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What *really* motivates workers?: - Barking up the wrong tree - Open Knowledge — LiveJournal

Feb. 5th, 2010

10:30 am - What *really* motivates workers?: - Barking up the wrong tree

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Ask leaders what they think makes employees enthusiastic about work, and they’ll tell you in no uncertain terms. In a recent survey we invited more than 600 managers from dozens of companies to rank the impact on employee motivation and emotions of five workplace factors commonly considered significant: recognition, incentives, interpersonal support, support for making progress, and clear goals. “Recognition for good work (either public or private)” came out number one.

Unfortunately, those managers are wrong.

Having just completed a multiyear study tracking the day-to-day activities, emotions, and motivation levels of hundreds of knowledge workers in a wide variety of settings, we now know what the top motivator of performance is—and, amazingly, it’s the factor those survey participants ranked dead last. It’s progress. On days when workers have the sense they’re making headway in their jobs, or when they receive support that helps them overcome obstacles, their emotions are most positive and their drive to succeed is at its peak. On days when they feel they are spinning their wheels or encountering roadblocks to meaningful accomplishment, their moods and motivation are lowest.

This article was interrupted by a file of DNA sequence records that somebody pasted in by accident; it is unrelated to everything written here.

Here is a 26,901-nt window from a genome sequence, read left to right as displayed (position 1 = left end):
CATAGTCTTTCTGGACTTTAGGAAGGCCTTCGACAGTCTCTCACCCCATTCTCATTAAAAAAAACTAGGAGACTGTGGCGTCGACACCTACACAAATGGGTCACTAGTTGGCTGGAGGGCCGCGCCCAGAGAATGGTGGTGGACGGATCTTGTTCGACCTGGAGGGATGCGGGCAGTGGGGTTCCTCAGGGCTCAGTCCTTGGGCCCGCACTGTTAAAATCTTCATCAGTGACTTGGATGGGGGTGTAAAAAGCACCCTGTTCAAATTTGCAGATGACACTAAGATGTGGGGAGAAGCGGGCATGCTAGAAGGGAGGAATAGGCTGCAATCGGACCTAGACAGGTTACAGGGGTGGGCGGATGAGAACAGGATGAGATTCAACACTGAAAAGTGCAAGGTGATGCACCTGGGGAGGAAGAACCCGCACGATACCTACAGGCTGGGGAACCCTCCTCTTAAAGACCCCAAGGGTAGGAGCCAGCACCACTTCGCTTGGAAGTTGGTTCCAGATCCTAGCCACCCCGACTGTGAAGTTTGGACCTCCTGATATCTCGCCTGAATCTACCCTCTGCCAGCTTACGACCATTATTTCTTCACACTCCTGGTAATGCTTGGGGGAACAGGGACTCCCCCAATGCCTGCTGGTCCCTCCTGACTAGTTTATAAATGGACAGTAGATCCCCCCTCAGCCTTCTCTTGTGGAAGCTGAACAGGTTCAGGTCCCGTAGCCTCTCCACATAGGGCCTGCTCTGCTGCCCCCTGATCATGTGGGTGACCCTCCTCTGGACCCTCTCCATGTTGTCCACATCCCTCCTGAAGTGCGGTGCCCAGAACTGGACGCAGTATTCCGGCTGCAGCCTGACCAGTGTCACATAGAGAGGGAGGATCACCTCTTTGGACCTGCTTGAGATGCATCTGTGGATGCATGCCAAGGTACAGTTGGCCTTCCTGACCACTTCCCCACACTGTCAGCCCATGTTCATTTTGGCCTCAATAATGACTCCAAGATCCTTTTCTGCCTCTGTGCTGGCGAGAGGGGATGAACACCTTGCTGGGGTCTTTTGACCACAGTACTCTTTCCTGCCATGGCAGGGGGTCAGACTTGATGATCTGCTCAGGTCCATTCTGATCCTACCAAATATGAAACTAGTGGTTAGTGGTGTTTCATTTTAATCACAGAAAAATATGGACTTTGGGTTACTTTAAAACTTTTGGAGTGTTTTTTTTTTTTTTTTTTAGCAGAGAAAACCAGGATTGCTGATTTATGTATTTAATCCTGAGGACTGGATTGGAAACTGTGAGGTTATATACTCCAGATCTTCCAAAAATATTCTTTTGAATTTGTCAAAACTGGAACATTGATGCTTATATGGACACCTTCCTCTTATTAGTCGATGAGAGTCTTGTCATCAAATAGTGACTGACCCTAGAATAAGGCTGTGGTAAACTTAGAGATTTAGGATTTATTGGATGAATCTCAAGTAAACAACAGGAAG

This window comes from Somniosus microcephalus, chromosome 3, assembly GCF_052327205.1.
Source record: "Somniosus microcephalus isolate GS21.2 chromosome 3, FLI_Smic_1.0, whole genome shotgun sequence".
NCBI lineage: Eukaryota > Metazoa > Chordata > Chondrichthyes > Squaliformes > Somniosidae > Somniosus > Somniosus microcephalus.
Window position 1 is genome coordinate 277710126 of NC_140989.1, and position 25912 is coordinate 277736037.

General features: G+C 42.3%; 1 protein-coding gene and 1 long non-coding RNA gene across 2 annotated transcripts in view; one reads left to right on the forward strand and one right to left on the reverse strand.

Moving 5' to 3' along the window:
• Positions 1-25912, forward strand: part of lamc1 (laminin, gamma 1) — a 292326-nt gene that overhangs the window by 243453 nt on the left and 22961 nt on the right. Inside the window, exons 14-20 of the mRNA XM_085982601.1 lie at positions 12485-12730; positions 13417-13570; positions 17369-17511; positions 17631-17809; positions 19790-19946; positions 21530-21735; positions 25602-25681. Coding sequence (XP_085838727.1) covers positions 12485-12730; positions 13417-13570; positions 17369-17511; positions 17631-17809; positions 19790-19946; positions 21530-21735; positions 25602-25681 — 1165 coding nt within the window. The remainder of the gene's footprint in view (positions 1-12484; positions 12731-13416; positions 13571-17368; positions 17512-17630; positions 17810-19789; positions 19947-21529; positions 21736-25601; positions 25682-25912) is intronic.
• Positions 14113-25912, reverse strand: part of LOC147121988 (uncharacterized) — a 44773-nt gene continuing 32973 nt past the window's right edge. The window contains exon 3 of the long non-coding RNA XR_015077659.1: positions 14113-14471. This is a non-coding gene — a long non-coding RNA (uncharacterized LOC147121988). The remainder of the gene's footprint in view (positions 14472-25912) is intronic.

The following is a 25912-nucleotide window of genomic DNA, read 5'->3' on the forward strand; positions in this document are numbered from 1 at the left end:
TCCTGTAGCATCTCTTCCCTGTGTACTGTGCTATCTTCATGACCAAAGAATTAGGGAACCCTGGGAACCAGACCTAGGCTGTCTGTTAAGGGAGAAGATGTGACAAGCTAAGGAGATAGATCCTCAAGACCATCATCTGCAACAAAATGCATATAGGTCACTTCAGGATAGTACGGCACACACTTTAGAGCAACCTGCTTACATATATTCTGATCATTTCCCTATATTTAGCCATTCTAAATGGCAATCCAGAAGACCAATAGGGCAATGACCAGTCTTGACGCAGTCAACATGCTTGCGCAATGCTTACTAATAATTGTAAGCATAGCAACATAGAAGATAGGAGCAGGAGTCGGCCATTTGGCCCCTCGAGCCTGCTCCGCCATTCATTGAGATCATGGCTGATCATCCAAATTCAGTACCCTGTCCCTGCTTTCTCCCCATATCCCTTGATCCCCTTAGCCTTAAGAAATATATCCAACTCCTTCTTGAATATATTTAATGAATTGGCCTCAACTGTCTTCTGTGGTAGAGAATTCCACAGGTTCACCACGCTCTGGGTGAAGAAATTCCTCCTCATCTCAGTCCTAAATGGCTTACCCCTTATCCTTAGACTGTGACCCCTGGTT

via bakadesuyo.com

Posted via web from crasch's posterous


[User Picture]
Date:February 6th, 2010 05:38 am (UTC)
This is true for me. I certainly don't do it for money or acclaim (most people hate people in my general profession). And my work ethic doesn't change when workplace morale is low, because I don't work for my employer (metaphorically speaking) so much as I work for my clients, and even more so for the higher concept of justice. The sense of personal accomplishment is *huge*. I love my job and I'm only sorry it took me this long to find my ideal career.
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[User Picture]
Date:February 7th, 2010 09:02 pm (UTC)
i'm very negative on this front. i don't want to work (i'm doing quite well: i've hardly worked since 2003 and i don't see it happening realistically for at least a couple more years) but if i have to work i want to optimise the amount of non-work time before i snuff it so the basic goal would be good net pay/pension.

lack of progress is a frustration (but almost a given at the lowly status i've only ever been employed at) but i'd swap it for 10 per cent more pay. after all i'm going to make at least ten times as much progress away from work as i could possibly foresee making at work.
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